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NEWS RELEASE

USDA Awards $2.2 Million for Markets and Trade Research

Contact:
Ed Loyd, (202) 720-4623
Jennifer Martin, (202) 720-8188

Printable Version

WASHINGTON , Dec. 2, 2005 – Agriculture Secretary Mike Johanns announced today the awarding of eleven grants totaling $2.2 million for research on agricultural markets and trade. These grants support innovative research that examines trade barriers, consumer behavior and choice, market mechanisms, and organizational structures of agriculture and agricultural research investments.

“The Agriculture Markets and Trade program supports research that promotes trade opportunities for U.S. agriculture,” said Johanns. “This research will aid the performance and competitiveness of food, fiber and bio-based products in domestic and foreign markets.”

The USDA's Cooperative State Research, Education and Extension Service (CSREES) administers the Agriculture Markets and Trade program through the National Research Initiative (NRI). The NRI is the largest peer reviewed, competitive grants program in CSREES. It supports research, education and extension grants that address key problems of national, regional and multi-state importance in sustaining all components of agriculture.

Research from the grants will benefit the vegetable and winter tomato markets, the livestock sector, U.S. food retailers, commodity price analysts, international trade participants and policy makers, agricultural research investors, producers of genetically modified grain and consumers around the world.

The average award size was $199,500. Descriptions of funded awards are available on the CSREES Web site.

CSREES advances knowledge for agriculture, the environment, human health and well-being, and communities by supporting research, education and extension programs in the Land-Grant University System and other partner organizations. For more information, visit http://www.csrees.usda.gov.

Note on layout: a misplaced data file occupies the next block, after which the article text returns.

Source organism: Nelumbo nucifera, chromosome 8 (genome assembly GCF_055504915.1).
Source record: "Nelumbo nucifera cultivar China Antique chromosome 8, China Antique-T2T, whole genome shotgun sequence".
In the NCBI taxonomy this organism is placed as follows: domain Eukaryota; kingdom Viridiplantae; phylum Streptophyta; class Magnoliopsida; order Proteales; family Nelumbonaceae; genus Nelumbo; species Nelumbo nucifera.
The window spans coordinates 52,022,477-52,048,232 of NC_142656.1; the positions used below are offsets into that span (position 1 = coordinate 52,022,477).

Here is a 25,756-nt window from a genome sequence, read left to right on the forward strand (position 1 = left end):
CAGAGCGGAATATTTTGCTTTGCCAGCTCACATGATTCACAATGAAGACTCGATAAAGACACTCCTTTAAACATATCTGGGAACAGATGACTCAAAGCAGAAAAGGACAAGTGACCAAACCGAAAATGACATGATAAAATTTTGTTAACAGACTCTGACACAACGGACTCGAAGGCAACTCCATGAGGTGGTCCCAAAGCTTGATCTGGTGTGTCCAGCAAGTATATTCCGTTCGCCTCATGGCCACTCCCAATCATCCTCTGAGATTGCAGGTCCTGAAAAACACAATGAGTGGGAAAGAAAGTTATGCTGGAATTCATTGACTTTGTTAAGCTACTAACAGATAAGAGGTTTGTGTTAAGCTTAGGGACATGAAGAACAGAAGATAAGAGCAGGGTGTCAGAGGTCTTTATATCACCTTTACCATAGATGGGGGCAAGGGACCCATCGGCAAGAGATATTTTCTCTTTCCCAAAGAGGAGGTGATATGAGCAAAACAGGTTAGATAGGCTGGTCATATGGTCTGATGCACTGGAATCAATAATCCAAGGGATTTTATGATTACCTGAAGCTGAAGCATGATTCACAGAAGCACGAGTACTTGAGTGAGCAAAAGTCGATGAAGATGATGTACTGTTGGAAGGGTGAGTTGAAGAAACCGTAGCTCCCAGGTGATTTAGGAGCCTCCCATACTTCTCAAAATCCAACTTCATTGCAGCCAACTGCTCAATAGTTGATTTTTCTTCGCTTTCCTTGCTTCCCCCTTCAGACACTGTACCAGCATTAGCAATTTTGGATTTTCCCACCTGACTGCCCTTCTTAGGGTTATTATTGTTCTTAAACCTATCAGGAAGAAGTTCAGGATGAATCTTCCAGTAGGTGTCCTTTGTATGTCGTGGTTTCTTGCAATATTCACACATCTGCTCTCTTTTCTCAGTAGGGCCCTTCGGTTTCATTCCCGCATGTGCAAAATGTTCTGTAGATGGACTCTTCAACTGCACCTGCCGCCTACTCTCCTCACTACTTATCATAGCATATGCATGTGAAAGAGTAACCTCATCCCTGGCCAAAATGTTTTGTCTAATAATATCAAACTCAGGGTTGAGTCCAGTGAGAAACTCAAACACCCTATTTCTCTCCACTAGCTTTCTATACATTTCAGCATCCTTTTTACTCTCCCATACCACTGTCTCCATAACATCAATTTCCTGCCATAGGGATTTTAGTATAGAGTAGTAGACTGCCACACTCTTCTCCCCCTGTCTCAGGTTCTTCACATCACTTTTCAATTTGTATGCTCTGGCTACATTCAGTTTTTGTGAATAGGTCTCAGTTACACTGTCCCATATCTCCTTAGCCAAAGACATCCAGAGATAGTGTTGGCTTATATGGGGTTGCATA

The fiscal year 2005 grants were awarded to the following:

  • University of Arizona, $180,697. “Competitive Interactions Among U.S. Retailers: A New Approach.”
  • University of Arizona, $154,000. “North American Trade Suspension Agreements and Winter Tomato Supply Response.”
  • University of California – Berkeley, $215,000. “Understanding and Estimating the Effects of Storage on Commodity Price Behavior.”
  • University of California – Berkeley, $205,000. “Measuring Competitiveness in Vegetable Markets.”
  • American University (District of Columbia), $135,485. “The Impact of Antidumping Regulations on Food and Fiber Trade.”
  • University of Idaho, $177,828. “Agglomeration Economies, Geographical Concentrations and Spatial Structure of the U.S. Livestock Sectors.”
  • Kansas State University, $334,473. “The Value of the ‘ U.S.A. ' Label on Retail Agricultural Products in Japan.”
  • North Dakota State University, $137,526. “Market Mechanisms to Facilitate Commercialization of Genetically Modified Grains: Test Tolerances, Segregation, Traceability and Contracting.”
  • Ohio State University, $237,161. “An Experimental Investigation of Contractual Arrangements and Incentive Systems.”
  • Oregon State University, $165,585. “Public Investment Policy and Industry Incentives in Agricultural and Life Science Research.”
  • Washington State University, $257,039. “Grocery Store Shelf Labels, Nutrition and Pricing Information and Consumer Choice.”

 

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